I don’t mind being a bummer, so I have no problem telling someone at a party that they said something sexist, or racist, or classist, or ableist, or otherwise fucked up. This makes me variously popular or very unpopular, depending on the crowd.
Makeup I go back and forth on—every time I wear makeup I normalize the mandate of wearing makeup and looking “feminine,” and I make it harder for someone who hates make up to not-wear it. But I also like to wear makeup sometimes. Same thing with shaved legs, high heels, and skirts.
I mean I freaking love skirts. They’re sooo comfortable. But it’s not impossible that I love skirts because they look better on me, because they’re more patriarchally compliant. But it seems so much less a big deal than letting someone say something sexist, for me, plus I don’t think that femininity is wrong just because it’s femininity—though it kind of is because any compliance is compliance, even thoughtful compliance.
Anyway the upshot of all this is that once I stopped calibrating that shit in terms of what I wanted for “real” and what I wanted because it was patriarchally appropriate, my life got about a thousand times easier. Making cookies for fun was not at all tainted, because it doesn’t matter. Shaving my legs doesn’t require me to suss out my innermost desires and thoughts (though it does involve environmentally-prompted guilt). Wearing makeup doesn’t <i>compromise my values</i>, because my values are contingent, and that’s okay. When I decide to resist patriarchal mandates, I know why I’m doing it, because I’ve considered the harm, and made my decision based on that instead of something that is literally impossible for me to figure out.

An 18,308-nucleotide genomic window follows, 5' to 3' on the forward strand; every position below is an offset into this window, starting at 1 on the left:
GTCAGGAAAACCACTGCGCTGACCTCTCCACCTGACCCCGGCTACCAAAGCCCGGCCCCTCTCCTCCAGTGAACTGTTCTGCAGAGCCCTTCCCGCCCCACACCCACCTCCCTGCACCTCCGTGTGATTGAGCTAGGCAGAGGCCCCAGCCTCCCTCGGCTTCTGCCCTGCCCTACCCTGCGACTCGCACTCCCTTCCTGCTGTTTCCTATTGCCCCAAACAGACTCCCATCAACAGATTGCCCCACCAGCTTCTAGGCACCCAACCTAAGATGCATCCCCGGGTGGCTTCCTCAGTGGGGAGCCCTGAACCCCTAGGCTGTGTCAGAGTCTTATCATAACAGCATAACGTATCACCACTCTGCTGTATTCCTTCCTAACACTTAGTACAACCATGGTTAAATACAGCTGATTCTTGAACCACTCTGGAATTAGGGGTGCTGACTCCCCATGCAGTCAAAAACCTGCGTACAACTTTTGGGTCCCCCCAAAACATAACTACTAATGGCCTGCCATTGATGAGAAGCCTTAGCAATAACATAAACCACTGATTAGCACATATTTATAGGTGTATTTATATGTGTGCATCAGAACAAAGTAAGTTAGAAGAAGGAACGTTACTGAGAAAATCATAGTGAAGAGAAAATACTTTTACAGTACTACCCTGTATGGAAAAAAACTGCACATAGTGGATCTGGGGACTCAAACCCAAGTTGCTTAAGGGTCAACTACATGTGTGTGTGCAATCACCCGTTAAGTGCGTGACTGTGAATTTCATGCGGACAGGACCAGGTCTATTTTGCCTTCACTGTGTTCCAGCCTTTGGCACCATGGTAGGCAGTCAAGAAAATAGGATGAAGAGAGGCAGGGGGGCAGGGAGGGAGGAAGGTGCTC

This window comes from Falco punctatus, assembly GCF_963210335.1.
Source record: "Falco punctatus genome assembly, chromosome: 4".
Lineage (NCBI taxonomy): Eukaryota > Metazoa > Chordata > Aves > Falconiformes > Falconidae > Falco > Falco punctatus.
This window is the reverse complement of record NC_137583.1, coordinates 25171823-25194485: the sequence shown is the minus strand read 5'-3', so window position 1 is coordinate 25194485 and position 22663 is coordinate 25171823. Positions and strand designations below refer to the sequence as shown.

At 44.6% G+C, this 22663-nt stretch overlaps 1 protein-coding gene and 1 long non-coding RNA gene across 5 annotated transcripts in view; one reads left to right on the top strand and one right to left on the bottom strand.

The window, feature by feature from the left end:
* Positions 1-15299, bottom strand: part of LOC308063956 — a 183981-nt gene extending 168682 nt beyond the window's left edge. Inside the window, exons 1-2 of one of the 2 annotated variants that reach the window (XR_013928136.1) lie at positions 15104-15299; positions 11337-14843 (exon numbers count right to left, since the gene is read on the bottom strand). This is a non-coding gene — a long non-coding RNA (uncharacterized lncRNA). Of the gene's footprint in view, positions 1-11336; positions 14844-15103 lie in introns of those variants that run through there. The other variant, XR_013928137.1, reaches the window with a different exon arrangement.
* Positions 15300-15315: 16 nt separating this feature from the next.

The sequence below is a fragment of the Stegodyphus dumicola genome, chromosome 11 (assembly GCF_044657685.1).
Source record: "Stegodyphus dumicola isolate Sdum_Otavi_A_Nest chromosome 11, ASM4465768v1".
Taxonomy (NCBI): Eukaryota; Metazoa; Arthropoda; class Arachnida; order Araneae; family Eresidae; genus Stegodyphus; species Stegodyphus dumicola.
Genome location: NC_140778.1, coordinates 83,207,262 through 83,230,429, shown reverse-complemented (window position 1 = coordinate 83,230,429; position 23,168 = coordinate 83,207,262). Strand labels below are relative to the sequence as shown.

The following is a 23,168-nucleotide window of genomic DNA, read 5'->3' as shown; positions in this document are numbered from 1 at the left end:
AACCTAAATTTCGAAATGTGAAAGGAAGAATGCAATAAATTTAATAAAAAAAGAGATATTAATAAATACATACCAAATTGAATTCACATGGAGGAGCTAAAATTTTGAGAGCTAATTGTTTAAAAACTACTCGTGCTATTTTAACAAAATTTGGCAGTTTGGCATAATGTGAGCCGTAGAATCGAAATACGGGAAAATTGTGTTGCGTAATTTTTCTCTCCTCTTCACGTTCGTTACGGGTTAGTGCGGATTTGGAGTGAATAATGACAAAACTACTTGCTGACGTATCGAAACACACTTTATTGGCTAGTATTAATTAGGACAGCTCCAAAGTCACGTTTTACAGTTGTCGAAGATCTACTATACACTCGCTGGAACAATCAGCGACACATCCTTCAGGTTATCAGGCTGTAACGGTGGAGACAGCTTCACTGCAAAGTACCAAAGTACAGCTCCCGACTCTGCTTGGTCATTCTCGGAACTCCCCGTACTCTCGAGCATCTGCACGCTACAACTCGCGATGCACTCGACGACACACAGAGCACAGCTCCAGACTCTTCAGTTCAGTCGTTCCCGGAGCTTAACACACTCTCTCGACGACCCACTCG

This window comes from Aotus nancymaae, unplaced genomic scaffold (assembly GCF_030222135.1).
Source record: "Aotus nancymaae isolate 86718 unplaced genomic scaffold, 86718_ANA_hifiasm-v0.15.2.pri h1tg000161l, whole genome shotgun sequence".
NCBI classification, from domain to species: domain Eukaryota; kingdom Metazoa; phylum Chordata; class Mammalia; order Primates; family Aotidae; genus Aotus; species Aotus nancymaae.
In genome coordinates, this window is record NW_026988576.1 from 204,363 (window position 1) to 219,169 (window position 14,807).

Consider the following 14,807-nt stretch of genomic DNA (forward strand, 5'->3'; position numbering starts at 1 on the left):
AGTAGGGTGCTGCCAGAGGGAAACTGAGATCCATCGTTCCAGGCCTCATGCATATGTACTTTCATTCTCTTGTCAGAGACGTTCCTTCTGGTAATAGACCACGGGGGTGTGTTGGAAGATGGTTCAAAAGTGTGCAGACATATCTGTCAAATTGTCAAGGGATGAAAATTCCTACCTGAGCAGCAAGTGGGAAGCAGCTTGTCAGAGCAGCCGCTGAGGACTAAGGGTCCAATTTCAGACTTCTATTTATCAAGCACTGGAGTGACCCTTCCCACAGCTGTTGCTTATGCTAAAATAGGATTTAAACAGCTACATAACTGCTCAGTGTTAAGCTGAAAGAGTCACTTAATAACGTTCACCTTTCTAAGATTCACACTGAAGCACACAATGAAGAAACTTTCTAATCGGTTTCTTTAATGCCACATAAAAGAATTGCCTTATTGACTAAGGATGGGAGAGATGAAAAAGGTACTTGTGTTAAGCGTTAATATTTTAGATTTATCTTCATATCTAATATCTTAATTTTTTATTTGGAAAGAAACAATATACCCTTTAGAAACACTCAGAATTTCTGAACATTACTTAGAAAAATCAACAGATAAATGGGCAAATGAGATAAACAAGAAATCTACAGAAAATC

Probably this change coincided with me getting into a longterm serious relationship with a man, which required me to consider what I desire for real vs. because of society—compulsory heterosexuality, etc. If I’m only with him because society tells me to be with a man, does that make my relationship unauthentic? No. Does the fact that my relationship is authentic mean that it’s not influenced by heterosexism? No. Does that mean I should break up with him? Of course not! The harm my contribution-to-heterosexist-conventions (i.e., my relationship) does is not worth the personal harm ending my relationship would be. So I stay with him, even if I contribute to a system I hate. I just try to do it as well as I can within that system.